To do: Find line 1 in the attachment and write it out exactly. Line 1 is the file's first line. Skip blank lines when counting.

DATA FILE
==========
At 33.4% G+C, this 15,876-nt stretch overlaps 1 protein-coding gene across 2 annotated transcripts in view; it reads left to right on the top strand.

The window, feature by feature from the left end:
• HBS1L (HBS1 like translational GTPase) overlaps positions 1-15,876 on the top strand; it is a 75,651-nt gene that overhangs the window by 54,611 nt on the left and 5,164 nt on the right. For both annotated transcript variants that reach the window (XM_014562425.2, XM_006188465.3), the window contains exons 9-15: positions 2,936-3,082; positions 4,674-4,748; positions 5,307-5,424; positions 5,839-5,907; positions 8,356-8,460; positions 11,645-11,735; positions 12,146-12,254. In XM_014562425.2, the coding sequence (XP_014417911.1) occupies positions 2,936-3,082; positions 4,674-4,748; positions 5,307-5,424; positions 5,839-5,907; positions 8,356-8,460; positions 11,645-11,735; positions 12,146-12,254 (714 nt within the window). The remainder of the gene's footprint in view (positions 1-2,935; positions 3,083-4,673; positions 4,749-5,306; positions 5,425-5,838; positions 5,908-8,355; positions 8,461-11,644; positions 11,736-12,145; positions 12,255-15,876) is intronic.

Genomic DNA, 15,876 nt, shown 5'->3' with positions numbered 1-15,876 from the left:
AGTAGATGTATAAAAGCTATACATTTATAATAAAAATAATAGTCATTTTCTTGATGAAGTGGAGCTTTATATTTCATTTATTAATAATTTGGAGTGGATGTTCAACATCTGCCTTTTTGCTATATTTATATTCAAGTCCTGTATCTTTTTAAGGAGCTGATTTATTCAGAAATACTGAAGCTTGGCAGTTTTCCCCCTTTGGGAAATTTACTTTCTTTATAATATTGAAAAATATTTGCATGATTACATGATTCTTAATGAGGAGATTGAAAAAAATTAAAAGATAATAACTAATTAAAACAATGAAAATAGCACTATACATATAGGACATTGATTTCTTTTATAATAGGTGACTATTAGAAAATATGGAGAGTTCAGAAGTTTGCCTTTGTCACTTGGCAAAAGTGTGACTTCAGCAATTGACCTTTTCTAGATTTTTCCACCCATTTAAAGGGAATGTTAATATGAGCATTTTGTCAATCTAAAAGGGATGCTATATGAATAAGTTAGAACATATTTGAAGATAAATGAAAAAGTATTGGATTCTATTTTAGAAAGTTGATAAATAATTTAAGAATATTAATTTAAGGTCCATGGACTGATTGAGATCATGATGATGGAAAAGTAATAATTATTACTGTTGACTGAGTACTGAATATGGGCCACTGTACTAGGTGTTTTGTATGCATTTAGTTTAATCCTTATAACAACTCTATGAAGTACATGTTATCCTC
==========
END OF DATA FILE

At 33.4% G+C, this 15,876-nt stretch overlaps 1 protein-coding gene across 2 annotated transcripts in view; it reads left to right on the top strand.